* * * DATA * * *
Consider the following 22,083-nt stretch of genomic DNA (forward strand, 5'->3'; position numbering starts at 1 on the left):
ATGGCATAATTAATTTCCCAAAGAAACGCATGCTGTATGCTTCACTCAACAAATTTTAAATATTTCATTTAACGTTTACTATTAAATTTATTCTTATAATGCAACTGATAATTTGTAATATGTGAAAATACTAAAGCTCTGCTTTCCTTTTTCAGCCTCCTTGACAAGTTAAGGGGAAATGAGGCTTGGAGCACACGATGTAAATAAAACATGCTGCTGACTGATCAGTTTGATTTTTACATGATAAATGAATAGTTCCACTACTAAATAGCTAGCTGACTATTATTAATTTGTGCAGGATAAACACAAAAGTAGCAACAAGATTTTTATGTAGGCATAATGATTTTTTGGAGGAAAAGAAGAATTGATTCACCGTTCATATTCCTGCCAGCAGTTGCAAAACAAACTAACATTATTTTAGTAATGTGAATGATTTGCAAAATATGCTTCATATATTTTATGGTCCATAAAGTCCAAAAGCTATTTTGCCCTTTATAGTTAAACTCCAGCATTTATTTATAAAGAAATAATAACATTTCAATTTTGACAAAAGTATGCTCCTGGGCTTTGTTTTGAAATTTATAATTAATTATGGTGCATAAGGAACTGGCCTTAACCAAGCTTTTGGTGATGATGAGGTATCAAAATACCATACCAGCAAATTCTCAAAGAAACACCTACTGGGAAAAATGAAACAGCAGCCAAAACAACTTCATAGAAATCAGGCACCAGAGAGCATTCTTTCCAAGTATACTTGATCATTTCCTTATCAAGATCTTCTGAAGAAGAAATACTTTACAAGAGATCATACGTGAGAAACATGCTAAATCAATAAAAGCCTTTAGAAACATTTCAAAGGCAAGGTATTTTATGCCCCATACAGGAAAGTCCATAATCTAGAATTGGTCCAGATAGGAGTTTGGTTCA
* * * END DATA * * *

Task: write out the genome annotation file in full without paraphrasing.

Consider the following 22,083-nt stretch of genomic DNA (forward strand, 5'->3'; position numbering starts at 1 on the left):
ATGGCATAATTAATTTCCCAAAGAAACGCATGCTGTATGCTTCACTCAACAAATTTTAAATATTTCATTTAACGTTTACTATTAAATTTATTCTTATAATGCAACTGATAATTTGTAATATGTGAAAATACTAAAGCTCTGCTTTCCTTTTTCAGCCTCCTTGACAAGTTAAGGGGAAATGAGGCTTGGAGCACACGATGTAAATAAAACATGCTGCTGACTGATCAGTTTGATTTTTACATGATAAATGAATAGTTCCACTACTAAATAGCTAGCTGACTATTATTAATTTGTGCAGGATAAACACAAAAGTAGCAACAAGATTTTTATGTAGGCATAATGATTTTTTGGAGGAAAAGAAGAATTGATTCACCGTTCATATTCCTGCCAGCAGTTGCAAAACAAACTAACATTATTTTAGTAATGTGAATGATTTGCAAAATATGCTTCATATATTTTATGGTCCATAAAGTCCAAAAGCTATTTTGCCCTTTATAGTTAAACTCCAGCATTTATTTATAAAGAAATAATAACATTTCAATTTTGACAAAAGTATGCTCCTGGGCTTTGTTTTGAAATTTATAATTAATTATGGTGCATAAGGAACTGGCCTTAACCAAGCTTTTGGTGATGATGAGGTATCAAAATACCATACCAGCAAATTCTCAAAGAAACACCTACTGGGAAAAATGAAACAGCAGCCAAAACAACTTCATAGAAATCAGGCACCAGAGAGCATTCTTTCCAAGTATACTTGATCATTTCCTTATCAAGATCTTCTGAAGAAGAAATACTTTACAAGAGATCATACGTGAGAAACATGCTAAATCAATAAAAGCCTTTAGAAACATTTCAAAGGCAAGGTATTTTATGCCCCATACAGGAAAGTCCATAATCTAGAATTGGTCCAGATAGGAGTTTGGTTCA